Confessions of an Obsolete Child Actor
Being cast in ‘School of Rock’ was a defining moment in my life — for better or worse
A few months ago, I was in hair and makeup for a feature with one of my castmates, a 12-year-old girl. She was on set with her mom and little brother. He was playing games on a phone while the mother and daughter ran lines together. When the mom stopped her kid mid-sentence to give her a line reading, I was instantly transported back to my youth. I felt bad for my castmate. I felt bad for my sisters, who spent years waiting in the car with my mom while I was in guitar lessons or at auditions. I felt bad for all the other kids in all the waiting rooms of all the auditions. Did any of us really want to be there?
Of course, I was there by choice that day — if you don’t count all the choices that led me to pursue acting in the first place. Back in 2003, I was cast as Katie in the film School of Rock. Katie was 10 years old, played bass guitar, and had about five lines that mostly consisted of one word each. I got to meet some of my idols, attend the MTV Movie Awards (hosted by America’s then-sweetheart Lindsay Lohan), and travel the world — all before I got my first period. Then, after my brief break from obscurity, I fell into the classic child actor pattern. I’ve spent the last 16 years of my life trying to be anything but “that girl from that thing” despite the blunt reality: No one even cares that much.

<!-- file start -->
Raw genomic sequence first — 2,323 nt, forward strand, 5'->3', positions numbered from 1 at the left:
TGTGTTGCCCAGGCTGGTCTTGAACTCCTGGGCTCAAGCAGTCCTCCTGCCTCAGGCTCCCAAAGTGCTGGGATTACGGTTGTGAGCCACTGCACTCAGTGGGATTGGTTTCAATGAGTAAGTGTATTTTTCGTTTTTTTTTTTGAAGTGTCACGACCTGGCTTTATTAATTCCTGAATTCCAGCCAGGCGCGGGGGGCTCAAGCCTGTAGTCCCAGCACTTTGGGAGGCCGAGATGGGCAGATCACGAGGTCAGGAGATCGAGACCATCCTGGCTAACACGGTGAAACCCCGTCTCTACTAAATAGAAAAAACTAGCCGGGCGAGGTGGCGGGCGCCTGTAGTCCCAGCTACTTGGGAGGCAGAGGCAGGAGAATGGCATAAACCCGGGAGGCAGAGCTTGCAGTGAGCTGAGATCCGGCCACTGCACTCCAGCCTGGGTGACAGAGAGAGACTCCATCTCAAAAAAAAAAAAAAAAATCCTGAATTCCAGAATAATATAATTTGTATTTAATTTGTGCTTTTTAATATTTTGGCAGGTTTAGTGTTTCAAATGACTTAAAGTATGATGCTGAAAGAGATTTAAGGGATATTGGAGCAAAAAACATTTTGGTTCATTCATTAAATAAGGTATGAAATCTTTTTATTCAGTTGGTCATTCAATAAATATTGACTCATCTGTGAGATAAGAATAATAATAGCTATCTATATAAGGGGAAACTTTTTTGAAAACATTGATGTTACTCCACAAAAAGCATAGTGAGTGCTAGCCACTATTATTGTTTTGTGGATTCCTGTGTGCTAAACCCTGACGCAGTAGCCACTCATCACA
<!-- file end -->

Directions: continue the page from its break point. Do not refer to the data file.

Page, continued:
Let me preface this by saying that I am absolutely grateful for the experience as a whole. For those who reach out to me expressing that School of Rock inspired them to pick up an instrument. For the femmes who let me know Katie was their first queer crush. (Does this make me a queer icon? If so, love that for me.) For all the opportunities that followed. And especially for my castmates, who I see as forever family. Nothing will ever diminish these factors. However, I do have some very complicated feelings about School of Rock, so let’s dive in, shall we?